I felt triumphant. I had gone from being a jam virgin to making three relatively successful jams that people seemed to enjoy eating and hadn’t lost their eyesight or anything. I had some empty jars left over and was wondering what to attempt next when I came home to check my mail, just to find that Martha Stewart had dedicated a large section of the December 2010 issue of “Everyday Food” magazine.
Page 100. Slow-cooker bacon jam. What.
Martha, why do you mock me? I will make that bacon jam. Show you.
Jam lesson #4:
But it’s not jam.
Ok, I’ve had enough of your attitude. Just because it doesn’t have pectin and mounds of sugar? Just because it’s slow-cooked instead of forced to the rolling angry boil?
Well, I am no expert. It might not technically be jam. But people love to eat it and people love to get it as a gift, neatly wrapped in a pretty piece of fabric.
This was by far the most popular jam I made in 2o10 … even though I suppose it’s technically more of a tapenade or dip. Here goes: render a massive amount of bacon – the recipe says 1 1/2 lbs but I doubled it to three and may have (ahem) used a little extra – in a big pot. When it starts to smell like victory, add chopped onions, garlic, chives, and assorted things you like to use. I added some extra herbs. Then add a cup of strong coffee, maple syrup, cider vinegar and some brown sugar. Put it all in your slow cooker, on high, with the lid off. Your kitchen will smell amazing.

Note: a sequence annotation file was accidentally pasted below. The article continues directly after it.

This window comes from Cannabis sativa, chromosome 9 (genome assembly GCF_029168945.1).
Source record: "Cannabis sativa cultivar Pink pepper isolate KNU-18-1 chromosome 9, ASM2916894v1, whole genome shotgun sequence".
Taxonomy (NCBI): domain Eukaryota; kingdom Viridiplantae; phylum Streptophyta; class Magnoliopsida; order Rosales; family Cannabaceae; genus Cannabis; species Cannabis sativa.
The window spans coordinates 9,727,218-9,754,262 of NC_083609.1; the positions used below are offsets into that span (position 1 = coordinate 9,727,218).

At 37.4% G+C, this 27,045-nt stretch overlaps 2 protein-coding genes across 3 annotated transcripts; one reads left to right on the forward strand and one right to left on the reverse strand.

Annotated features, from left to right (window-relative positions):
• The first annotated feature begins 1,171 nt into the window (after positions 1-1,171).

Smells like victory
After the mixture starts to thicken and get bubbly and a little darker, it’s ready. I learned after two batches of this awesomeness that although bacon fat is … well, kind of the idea, it is a little bit greasy for some. If you’re giving it as a gift, skim off some of the fat, if for nothing else then because it doesn’t look pretty through the glass jar.
This stuff is delicious on any sandwich. I also tried some with hot sauce and cream cheese as a tasty dip for tortilla chips. It is amazing.
Pretty bacon jam